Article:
Sales Manager Added Life to the Industry

Edition: October 2001 - Vol 9 Number 10
Article#: 1083
Author: Laura Thill

Dyke joined Bischoff Surgical Supply (Oakland, CA) in 1945 as a sales rep. In 1960, after a partner at the company retired, he and several other reps became partners themselves. At this time, Dyke left sales to become a manager. Bischoff later was sold, first to Intermedco and then to Titus & Sons. With the acquisitions, Dyke became more involved in sales again.

''George was a pinnacle in our industry,'' says Herb Hilton of PSS (Jacksonville, FL) who was hired by Dyke in 1959. ''Everyone knew him. At the Western Hospital Convention, people would come by to visit him. It was a fun way to grow up in the industry.''

His strong people skills made it difficult for Dyke ever to stray too far from sales. Even as a manager, he continued to call on hospitals in San Francisco, recalls his son Tim. ''Dad was very definitely a people person and loved it,'' says the younger Dyke. ''He could be very outgoing and enjoyed inviting sales reps to our home.''

A Love for Medicine

Dyke's father was a surgeon and his older brother was a pathologist. The plan, recalls Tim Dyke, was for Dyke to follow suit and take up medicine after the War. ''But, he met Mom and it just never happened,'' he says. Still, Dyke continued to fuel his passion for medicine over the years, constantly pouring over medical dictionaries and manuals.

''He had a natural interest in medicine,'' Tim Dyke says of his father. ''He would visit doctors as a sales rep and want to learn all about medical procedures.'' Years later, when Tim Dyke joined Bischoff's Fresno office as a rep, he came to rely on his father's knowledge of medicine and procedures to better understand the market.

Indeed, the younger Dyke shared his father's interest. ''I think Dad was proud that one of his kids was interested in health care and medicine,'' says Tim Dyke. ''We became closer because of this common ground we shared.''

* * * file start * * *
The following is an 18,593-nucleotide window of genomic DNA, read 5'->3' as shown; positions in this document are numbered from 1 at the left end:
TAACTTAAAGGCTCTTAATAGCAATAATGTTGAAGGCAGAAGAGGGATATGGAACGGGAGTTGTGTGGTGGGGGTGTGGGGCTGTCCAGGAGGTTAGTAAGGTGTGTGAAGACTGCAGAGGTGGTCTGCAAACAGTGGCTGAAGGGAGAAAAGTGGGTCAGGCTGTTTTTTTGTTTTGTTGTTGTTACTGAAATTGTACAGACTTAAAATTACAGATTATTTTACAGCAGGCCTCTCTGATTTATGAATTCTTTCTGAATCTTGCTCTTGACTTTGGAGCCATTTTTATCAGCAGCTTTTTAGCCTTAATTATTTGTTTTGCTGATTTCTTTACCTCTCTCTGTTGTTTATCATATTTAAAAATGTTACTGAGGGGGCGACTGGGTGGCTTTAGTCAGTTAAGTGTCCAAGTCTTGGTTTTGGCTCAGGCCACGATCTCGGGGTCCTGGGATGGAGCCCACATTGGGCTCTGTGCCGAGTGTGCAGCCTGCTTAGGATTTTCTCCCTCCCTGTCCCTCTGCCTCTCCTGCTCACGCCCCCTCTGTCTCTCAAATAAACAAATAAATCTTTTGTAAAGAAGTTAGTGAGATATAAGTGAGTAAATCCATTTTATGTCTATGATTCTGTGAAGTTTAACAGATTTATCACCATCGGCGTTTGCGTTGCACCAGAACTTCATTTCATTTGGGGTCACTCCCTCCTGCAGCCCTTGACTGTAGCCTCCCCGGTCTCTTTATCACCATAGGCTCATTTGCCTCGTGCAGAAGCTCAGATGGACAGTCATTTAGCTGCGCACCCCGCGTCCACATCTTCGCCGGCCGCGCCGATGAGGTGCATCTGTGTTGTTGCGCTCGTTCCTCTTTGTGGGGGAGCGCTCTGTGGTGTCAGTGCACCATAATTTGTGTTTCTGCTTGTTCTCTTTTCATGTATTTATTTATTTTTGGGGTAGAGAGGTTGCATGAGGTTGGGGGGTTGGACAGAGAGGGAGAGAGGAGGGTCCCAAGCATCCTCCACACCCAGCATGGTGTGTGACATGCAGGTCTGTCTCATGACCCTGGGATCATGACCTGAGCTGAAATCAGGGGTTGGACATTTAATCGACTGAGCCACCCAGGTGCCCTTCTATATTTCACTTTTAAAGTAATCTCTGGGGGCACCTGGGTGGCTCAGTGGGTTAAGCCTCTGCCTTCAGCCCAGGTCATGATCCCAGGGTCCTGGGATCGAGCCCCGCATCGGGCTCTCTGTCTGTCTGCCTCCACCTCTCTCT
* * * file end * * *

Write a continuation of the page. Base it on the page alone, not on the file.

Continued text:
In spite of enjoying this bond, the elder Dyke respected that he and his son were different as well. After six or seven years in the business, Tim Dyke became restless with sales and decided to move on in his career. Tim was admittedly shy compared to his father. ''People could trust I'd show on time for an appointment. But, it was my dad who could sway the customers and assure them they were buying the right product. I was selling smaller products while my dad was helping physicians set up whole offices.''

When Tim Dyke made the decision to move on in his career, the elder Dyke was respectful and supportive of this choice.

Tim Dyke took a purchasing position at Chowchilla, a city district hospital in the Central Valley outside of Fresno. ''Dad and I could still discuss technical aspects of instruments I needed to purchase in my new position,'' he says. ''He could still give me good advice. We still shared a common ground. It was definitely a good experience working with Dad.''

George Dyke truly loved people, and always maintained a strong sense of family and friends. ''He was certainly a people person,'' says Tim Dyke. ''Up to his dying, he talked about individuals he knew in the War and continued to phone people he still knew in the industry.''

''My dad was a great conversationalist,'' Tim continues. ''He loved his work – he loved it all.''